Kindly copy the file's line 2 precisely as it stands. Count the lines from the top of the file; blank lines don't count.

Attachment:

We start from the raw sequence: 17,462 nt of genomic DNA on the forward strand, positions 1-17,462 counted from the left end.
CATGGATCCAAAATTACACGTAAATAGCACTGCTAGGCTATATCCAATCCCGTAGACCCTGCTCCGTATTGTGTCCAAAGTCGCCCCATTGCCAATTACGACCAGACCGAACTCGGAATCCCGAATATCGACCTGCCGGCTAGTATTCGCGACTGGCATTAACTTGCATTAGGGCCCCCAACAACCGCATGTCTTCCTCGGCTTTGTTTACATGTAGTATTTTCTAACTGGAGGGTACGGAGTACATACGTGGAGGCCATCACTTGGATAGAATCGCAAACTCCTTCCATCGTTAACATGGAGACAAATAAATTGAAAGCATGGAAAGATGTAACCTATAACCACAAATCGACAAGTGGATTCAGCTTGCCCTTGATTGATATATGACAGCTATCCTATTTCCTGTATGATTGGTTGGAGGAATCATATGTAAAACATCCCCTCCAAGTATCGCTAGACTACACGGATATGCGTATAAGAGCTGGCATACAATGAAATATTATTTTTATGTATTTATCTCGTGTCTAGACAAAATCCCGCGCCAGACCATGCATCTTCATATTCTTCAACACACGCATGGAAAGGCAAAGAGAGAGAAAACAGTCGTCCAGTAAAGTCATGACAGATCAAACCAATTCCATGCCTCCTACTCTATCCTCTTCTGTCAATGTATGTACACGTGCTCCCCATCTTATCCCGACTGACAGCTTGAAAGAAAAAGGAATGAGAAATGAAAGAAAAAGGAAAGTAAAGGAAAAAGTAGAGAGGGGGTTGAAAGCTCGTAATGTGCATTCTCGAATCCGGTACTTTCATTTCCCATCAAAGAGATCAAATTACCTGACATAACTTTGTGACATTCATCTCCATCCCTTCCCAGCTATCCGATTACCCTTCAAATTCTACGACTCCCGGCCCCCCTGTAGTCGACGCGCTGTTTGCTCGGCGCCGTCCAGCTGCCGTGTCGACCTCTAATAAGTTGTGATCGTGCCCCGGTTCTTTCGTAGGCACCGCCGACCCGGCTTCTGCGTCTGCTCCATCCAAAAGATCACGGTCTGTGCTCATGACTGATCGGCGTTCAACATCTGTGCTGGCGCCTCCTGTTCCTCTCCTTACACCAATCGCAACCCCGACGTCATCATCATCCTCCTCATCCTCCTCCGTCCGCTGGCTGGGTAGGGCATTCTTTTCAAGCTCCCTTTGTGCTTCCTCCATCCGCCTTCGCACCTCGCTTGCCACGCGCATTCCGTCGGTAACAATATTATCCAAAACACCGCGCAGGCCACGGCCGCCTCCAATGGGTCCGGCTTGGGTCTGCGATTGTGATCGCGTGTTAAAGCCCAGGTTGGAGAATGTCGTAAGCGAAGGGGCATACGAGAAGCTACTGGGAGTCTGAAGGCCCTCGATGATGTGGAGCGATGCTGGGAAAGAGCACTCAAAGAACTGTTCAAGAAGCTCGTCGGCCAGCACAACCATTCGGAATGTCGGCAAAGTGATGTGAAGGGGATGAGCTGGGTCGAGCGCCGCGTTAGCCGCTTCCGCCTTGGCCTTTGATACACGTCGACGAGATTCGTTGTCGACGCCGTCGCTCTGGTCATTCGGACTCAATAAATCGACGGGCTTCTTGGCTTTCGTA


CATGGATCCAAAATTACACGTAAATAGCACTGCTAGGCTATATCCAATCCCGTAGACCCTGCTCCGTATTGTGTCCAAAGTCGCCCCATTGCCAATTACGACCAGACCGAACTCGGAATCCCGAATATCGACCTGCCGGCTAGTATTCGCGACTGGCATTAACTTGCATTAGGGCCCCCAACAACCGCATGTCTTCCTCGGCTTTGTTTACATGTAGTATTTTCTAACTGGAGGGTACGGAGTACATACGTGGAGGCCATCACTTGGATAGAATCGCAAACTCCTTCCATCGTTAACATGGAGACAAATAAATTGAAAGCATGGAAAGATGTAACCTATAACCACAAATCGACAAGTGGATTCAGCTTGCCCTTGATTGATATATGACAGCTATCCTATTTCCTGTATGATTGGTTGGAGGAATCATATGTAAAACATCCCCTCCAAGTATCGCTAGACTACACGGATATGCGTATAAGAGCTGGCATACAATGAAATATTATTTTTATGTATTTATCTCGTGTCTAGACAAAATCCCGCGCCAGACCATGCATCTTCATATTCTTCAACACACGCATGGAAAGGCAAAGAGAGAGAAAACAGTCGTCCAGTAAAGTCATGACAGATCAAACCAATTCCATGCCTCCTACTCTATCCTCTTCTGTCAATGTATGTACACGTGCTCCCCATCTTATCCCGACTGACAGCTTGAAAGAAAAAGGAATGAGAAATGAAAGAAAAAGGAAAGTAAAGGAAAAAGTAGAGAGGGGGTTGAAAGCTCGTAATGTGCATTCTCGAATCCGGTACTTTCATTTCCCATCAAAGAGATCAAATTACCTGACATAACTTTGTGACATTCATCTCCATCCCTTCCCAGCTATCCGATTACCCTTCAAATTCTACGACTCCCGGCCCCCCTGTAGTCGACGCGCTGTTTGCTCGGCGCCGTCCAGCTGCCGTGTCGACCTCTAATAAGTTGTGATCGTGCCCCGGTTCTTTCGTAGGCACCGCCGACCCGGCTTCTGCGTCTGCTCCATCCAAAAGATCACGGTCTGTGCTCATGACTGATCGGCGTTCAACATCTGTGCTGGCGCCTCCTGTTCCTCTCCTTACACCAATCGCAACCCCGACGTCATCATCATCCTCCTCATCCTCCTCCGTCCGCTGGCTGGGTAGGGCATTCTTTTCAAGCTCCCTTTGTGCTTCCTCCATCCGCCTTCGCACCTCGCTTGCCACGCGCATTCCGTCGGTAACAATATTATCCAAAACACCGCGCAGGCCACGGCCGCCTCCAATGGGTCCGGCTTGGGTCTGCGATTGTGATCGCGTGTTAAAGCCCAGGTTGGAGAATGTCGTAAGCGAAGGGGCATACGAGAAGCTACTGGGAGTCTGAAGGCCCTCGATGATGTGGAGCGATGCTGGGAAAGAGCACTCAAAGAACTGTTCAAGAAGCTCGTCGGCCAGCACAACCATTCGGAATGTCGGCAAAGTGATGTGAAGGGGATGAGCTGGGTCGAGCGCCGCGTTAGCCGCTTCCGCCTTGGCCTTTGATACACGTCGACGAGATTCGTTGTCGACGCCGTCGCTCTGGTCATTCGGACTCAATAAATCGACGGGCTTCTTGGCTTTCGTA